The changing face of business often means we have to learn new skills or branch into new opportunities that may be uncomfortable. For many advisory firms, the looming challenge on the horizon is modernizing their offices.
If bringing your practice into the 21st century seems like a daunting task, try hiring recent graduates with financial planning degrees as technology evangelists to help with the transition.
(Related: Next-Gen Advisors Have a Boomer Problem)
Challenge them to utilize technology in a way that meaningfully differentiates your value proposition, integrates with other technologies for improved efficiency, and provides your firm the platform of the future to scale with your continued success.
Here are a few best practices that can guide how you work with younger advisors to help address next-gen issues.
Updating Your Communication Habits
The first step in learning from your next-gen advisors is to observe their preferred communication habits. It’s a good bet that the next-gen investors you want to attract will be using the same methods as your new advisors.
Identify first and foremost how communication habits are changing from what you’ve done in the past. Messaging opportunities have increased as new technology has entered the mainstream. The way your team connects with clients using that technology to communicate in a modern way is essential to continued growth.
New communication mediums should not and cannot be ignored by advisors. Text messaging, connecting on social media through sites like LinkedIn, Twitter, Facebook and more to post items with significance, and using video statements are all appropriate avenues to reach clients. Global online video consumption continues to rise, and many next-gen clients want the option to get their market update in a 60-second video rather than another five-page newsletter.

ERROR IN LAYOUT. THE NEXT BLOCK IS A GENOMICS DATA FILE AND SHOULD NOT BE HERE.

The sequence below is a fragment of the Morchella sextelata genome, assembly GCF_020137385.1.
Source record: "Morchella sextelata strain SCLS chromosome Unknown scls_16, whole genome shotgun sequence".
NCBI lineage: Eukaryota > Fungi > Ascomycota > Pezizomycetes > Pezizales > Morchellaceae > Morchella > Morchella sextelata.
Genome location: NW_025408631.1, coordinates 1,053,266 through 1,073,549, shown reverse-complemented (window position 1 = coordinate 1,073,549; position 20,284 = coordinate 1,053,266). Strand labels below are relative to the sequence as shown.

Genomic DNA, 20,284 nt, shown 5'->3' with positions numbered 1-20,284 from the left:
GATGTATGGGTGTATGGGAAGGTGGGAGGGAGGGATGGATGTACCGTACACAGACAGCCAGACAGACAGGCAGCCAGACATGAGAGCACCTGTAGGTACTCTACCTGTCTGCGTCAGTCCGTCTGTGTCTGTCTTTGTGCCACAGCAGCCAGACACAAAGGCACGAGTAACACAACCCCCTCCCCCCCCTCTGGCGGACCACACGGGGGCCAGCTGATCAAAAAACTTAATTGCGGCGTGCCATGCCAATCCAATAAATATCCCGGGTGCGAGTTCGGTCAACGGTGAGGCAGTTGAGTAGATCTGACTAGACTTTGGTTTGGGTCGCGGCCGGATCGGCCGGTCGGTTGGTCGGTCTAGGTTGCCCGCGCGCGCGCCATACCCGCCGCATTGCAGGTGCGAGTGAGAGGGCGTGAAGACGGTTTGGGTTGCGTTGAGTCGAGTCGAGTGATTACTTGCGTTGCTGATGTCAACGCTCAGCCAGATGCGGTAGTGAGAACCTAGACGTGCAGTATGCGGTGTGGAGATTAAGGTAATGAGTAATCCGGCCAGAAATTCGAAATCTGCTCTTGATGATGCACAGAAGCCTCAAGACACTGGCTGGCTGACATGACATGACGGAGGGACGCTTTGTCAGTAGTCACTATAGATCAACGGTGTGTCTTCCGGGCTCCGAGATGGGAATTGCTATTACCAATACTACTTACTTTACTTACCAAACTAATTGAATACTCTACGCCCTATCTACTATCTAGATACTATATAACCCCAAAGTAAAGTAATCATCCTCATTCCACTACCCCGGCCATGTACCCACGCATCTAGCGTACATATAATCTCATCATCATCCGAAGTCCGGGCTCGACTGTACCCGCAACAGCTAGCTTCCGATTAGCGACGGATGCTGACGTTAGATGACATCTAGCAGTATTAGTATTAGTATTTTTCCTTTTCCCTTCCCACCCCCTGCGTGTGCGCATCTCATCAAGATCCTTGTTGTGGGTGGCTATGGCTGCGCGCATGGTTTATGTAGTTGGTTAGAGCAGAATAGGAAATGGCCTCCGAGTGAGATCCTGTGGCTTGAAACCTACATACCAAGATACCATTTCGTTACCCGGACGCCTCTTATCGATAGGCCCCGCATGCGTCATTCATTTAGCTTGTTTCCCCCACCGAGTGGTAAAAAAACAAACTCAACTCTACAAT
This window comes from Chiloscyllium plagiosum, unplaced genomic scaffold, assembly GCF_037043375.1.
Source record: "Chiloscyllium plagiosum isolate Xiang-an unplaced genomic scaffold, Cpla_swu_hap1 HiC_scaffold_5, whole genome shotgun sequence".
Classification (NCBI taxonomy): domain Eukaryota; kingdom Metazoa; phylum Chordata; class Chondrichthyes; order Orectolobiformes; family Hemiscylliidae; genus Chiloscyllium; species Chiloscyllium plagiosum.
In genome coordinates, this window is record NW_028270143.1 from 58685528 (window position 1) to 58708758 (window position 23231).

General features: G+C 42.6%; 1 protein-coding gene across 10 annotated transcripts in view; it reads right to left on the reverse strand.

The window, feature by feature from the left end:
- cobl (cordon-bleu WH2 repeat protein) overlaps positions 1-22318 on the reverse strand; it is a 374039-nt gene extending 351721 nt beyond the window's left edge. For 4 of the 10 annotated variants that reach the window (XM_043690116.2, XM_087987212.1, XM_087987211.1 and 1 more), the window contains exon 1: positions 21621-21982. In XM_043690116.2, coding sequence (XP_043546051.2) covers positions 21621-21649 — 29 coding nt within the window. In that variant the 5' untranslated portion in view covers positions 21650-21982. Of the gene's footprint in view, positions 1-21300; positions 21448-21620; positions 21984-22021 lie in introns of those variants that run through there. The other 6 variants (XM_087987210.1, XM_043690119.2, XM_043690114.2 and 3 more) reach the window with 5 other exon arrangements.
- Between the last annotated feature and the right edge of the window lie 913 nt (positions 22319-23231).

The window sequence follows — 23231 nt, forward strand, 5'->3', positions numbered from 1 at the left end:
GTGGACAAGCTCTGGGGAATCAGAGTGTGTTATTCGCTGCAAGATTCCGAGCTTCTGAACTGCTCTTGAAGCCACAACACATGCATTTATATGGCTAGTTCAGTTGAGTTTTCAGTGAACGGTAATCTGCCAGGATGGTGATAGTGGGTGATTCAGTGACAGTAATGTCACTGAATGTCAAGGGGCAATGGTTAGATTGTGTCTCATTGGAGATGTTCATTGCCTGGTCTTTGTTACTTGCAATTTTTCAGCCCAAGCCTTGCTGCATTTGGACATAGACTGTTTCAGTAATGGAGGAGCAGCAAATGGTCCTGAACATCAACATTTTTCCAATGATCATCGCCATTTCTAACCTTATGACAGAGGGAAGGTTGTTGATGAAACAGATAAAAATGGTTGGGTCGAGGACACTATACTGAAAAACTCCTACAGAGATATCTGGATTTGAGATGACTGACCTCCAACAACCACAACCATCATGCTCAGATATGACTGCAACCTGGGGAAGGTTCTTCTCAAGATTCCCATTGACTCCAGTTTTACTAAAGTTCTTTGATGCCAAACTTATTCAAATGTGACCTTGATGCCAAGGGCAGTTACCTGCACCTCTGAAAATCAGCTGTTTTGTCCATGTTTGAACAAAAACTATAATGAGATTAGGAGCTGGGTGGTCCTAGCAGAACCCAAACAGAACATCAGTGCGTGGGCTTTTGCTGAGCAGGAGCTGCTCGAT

As you’re looking at ways to update how you communicate, you also have to consider a possibly uncomfortable scenario: Are any of your communication methods dated and a waste of your client’s time? For example:
Phone calls. Would a Skype chat be better? As you look at ways to expand how you connect with clients, you can handle many face-to-face meetings virtually instead of asking clients to come to your office.
Emails. Emails create extra work and take up more of your time through their back-and-forth nature. An interactive client portal can provide the on-demand updates to questions that clients want to ask, lessening the time you spend answering routine questions.